Two pro-social service councillors. Not all of the town's problems are economic. The industrial character of San Pedro has produced many social problems as well. A by-product of unemployment has been the departure of many non-working males for more promising areas of the country, leaving wives and small children behind to fend for themselves. Moreover, lacking in adequate health facilities, the community is vulnerable to the rapid spread of many infectious diseases including the dreaded AIDS virus. As councillors, each of you has long championed the cause of the poor and the disinfranchised of San Pedro. Both of you are on record supporting more funds for health care and the needs of indigent children. You intend to support either the day-care centre or the health programme depending upon which of the two proposals is presented to the council in the most convincing manner.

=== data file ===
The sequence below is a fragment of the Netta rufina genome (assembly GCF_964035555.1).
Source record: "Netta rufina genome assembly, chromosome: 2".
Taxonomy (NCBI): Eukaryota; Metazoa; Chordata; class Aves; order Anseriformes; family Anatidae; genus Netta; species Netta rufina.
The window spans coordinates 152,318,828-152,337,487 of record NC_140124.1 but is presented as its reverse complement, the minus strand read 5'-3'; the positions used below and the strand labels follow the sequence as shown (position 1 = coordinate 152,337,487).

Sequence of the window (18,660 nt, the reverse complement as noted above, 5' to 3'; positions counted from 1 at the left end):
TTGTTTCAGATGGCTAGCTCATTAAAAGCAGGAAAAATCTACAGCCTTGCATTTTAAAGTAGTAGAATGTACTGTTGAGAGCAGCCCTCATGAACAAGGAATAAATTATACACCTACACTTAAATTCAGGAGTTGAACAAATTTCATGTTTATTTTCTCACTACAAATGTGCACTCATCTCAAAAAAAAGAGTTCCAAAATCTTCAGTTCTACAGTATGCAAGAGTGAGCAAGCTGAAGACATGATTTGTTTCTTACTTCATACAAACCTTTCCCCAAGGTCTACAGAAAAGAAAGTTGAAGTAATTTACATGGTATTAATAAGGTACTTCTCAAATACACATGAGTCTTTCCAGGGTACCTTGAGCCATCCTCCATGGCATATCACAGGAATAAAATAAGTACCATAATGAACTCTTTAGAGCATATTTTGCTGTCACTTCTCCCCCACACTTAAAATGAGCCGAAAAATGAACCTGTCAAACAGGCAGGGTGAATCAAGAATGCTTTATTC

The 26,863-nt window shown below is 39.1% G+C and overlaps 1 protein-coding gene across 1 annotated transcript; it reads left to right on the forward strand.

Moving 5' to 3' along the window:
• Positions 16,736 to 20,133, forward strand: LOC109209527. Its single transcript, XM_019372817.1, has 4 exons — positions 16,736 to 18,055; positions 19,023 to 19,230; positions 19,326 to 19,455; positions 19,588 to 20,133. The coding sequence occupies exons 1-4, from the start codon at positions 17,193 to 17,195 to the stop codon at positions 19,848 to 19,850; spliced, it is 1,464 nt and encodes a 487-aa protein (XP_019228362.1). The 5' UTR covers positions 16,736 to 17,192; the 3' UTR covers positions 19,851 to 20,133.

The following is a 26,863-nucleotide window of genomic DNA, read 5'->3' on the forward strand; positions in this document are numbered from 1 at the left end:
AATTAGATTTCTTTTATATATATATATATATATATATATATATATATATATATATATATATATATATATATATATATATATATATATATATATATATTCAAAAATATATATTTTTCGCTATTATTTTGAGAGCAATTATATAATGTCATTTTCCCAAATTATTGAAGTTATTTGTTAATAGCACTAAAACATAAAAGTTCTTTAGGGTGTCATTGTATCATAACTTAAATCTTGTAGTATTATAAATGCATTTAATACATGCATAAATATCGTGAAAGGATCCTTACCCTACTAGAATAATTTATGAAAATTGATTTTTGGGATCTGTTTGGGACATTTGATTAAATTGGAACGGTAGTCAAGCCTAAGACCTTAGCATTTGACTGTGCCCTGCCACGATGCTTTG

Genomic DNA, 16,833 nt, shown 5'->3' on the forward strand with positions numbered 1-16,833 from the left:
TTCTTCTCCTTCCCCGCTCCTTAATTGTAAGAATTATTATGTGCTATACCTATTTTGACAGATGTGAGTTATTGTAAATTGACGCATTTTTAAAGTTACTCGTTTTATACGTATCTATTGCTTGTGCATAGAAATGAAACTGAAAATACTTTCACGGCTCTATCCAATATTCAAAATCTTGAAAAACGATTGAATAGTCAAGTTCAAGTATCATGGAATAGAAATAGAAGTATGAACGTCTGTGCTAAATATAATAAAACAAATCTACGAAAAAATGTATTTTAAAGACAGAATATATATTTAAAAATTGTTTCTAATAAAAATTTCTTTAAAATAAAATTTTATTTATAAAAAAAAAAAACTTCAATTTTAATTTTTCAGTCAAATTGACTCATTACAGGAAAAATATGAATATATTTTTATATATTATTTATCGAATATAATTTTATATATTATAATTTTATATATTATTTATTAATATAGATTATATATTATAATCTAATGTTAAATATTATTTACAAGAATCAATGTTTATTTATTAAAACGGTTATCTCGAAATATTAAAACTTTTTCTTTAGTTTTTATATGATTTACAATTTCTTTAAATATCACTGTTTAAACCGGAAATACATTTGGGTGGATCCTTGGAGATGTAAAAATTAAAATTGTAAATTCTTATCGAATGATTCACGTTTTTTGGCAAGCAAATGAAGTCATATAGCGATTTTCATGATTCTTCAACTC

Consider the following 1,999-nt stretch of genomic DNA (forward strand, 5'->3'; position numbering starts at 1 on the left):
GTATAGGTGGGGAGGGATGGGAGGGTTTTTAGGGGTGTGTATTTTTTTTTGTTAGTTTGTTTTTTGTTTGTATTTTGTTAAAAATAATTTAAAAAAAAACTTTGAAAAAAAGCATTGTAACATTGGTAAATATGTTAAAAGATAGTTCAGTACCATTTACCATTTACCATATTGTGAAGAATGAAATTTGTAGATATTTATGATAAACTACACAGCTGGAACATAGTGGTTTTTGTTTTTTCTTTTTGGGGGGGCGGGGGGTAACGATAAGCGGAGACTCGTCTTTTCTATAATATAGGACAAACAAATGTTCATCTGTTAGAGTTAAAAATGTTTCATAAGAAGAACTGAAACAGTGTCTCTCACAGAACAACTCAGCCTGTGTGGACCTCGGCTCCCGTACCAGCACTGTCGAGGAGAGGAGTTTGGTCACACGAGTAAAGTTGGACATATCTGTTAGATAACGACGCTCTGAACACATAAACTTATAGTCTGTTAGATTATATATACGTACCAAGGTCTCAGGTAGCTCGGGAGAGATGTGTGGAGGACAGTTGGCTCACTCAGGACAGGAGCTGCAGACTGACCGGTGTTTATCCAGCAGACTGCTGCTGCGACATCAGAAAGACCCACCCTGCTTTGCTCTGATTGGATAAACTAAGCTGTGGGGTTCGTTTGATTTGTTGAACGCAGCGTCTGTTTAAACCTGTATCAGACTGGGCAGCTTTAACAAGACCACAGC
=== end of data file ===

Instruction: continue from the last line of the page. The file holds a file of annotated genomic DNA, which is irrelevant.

Community group roles

Group No. 1. You represent a private company formed with the backing of local businesses to retrain workers for other employment in town. The corporation has acquired space from one of the plants and is seeking funds to operate a vocational training centre. Your main concern is the high rate of unemployment in the community. You believe your company can help reduce joblessness. But you need a supplemental source of funds for several years to sustain your efforts to put people back to work.